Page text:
The President of the Society of Nigerian Artists, Mohammed Suleiman, told Africa News earlier this year that it is “time to return the Benin bronzes from Nigeria, which were looted and removed by the British colonialists 125 years ago, to their homeland.”

Suleiman went on to say about the Bronzes in British/Western museums: 

“These artifacts are not looting, they are stolen… You went somewhere, killed people and forcibly stole their property, and you call it loot. In fact, it is not booty, it is what we call a stolen artifact…They have been making money from these artifacts for years, but they don’t give anything to Nigeria, the real owner of the artifacts.”

Still, the Nelson Atkins Museum has no plans to return these stolen objects.

The Defender reached out to the Nelson Atkins Museum to see if they would provide the public updates to their research from the past two years. We were referred to their Media Relations Manager, who said the following:

“Our research into the provenance of all our African collections is ongoing. It is a time-consuming process that is dependent upon the gathering and reconstruction of information from a variety of international and historical sources. We have not yet reached any conclusions.”

Given that the response offered virtually no new information regarding the progress of the research or even if any had been made, our second inquiry was more pointed and asked three specific questions:

What are you looking into regarding the provenance of the Benin Bronzes? What progress has been made in the past 2 years? And is the Nelson interested in creating a relationship with the Government of Nigeria or facilitators like Dr. Sodipo to discuss returning these items?

The Nelson gave the following response to the first two questions;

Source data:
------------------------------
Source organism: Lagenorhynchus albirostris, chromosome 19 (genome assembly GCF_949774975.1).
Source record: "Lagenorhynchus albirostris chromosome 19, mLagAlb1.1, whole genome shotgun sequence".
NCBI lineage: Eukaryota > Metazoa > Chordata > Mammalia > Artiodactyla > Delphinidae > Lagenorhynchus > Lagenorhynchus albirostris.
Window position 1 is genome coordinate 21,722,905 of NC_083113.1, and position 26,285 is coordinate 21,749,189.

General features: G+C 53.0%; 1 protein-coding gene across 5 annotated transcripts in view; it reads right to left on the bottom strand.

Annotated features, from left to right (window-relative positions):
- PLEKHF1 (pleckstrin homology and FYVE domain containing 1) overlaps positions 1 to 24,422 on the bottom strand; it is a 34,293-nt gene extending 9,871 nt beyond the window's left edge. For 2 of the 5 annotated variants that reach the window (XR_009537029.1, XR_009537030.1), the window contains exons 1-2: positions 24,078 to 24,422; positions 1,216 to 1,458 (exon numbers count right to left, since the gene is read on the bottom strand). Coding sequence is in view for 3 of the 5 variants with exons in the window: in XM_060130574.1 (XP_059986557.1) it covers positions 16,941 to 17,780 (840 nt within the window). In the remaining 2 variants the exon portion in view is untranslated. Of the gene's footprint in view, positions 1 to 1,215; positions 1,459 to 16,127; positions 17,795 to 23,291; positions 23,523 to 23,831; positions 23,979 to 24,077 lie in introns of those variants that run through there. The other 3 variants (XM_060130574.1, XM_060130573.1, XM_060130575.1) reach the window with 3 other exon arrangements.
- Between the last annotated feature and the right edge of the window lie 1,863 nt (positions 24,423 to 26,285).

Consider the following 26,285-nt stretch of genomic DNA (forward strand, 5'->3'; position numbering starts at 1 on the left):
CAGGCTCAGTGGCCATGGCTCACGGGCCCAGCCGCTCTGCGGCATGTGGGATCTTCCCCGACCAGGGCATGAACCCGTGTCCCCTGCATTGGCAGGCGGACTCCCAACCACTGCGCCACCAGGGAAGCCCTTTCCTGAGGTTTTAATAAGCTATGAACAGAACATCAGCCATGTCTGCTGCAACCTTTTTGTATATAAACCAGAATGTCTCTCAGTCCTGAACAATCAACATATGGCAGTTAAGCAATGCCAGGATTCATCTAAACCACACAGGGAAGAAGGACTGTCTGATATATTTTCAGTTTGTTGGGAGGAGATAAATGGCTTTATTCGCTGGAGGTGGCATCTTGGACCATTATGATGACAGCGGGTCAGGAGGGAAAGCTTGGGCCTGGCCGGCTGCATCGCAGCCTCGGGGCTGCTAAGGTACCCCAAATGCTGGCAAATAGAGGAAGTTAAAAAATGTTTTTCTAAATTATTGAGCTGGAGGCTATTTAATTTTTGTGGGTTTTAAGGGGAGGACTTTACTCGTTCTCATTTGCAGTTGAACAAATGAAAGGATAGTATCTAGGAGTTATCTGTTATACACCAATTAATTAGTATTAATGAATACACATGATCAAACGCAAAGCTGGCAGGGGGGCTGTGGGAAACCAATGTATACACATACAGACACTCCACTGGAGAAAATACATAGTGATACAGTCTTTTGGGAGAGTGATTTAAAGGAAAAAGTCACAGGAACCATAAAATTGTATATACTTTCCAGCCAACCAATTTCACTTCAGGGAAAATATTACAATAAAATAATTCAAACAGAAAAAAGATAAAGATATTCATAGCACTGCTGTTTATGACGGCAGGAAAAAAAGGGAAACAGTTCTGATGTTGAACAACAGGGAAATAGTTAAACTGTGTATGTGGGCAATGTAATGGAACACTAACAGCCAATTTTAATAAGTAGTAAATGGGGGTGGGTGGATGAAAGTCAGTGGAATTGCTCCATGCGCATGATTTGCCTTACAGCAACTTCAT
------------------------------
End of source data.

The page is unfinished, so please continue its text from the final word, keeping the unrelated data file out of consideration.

“The pace of research on each object varies depending on access to information and accumulation of verifiable evidence. Our research indicates two of the objects in our African collection may have links to the 1897 expedition.”

The Nelson did not respond to the third question regarding the potential return of the stolen items, instead only citing their involvement in a German-led digital data and documentation initiative called the Digital Benin Project. The project aims to create a global catalog of the artifacts, but takes no position on whether countries involved should return them. 

Screenshot of Digital Benin Project Website

The Nelson’s admission that two objects “may have links to the 1897 expedition” both underplays the actual violence of the Benin Massacre and indicates that the museum is aware their bronzes are likely stolen.

The level of difficulty involved in obtaining even bare bones information from this publicly funded museum is concerning. More importantly, with such a closed, nontransparent process in addressing repatriation, the Nelson Atkins keeps itself from being held accountable. 

Barnaby Phillips noted this trend in museums across the world, telling the Defender, “They often say we’ll wait to hear from the Nigerians, we’ve got a lot we are dealing with from restitution claims from Native Americans, all will happen in good time but it is on our radar.”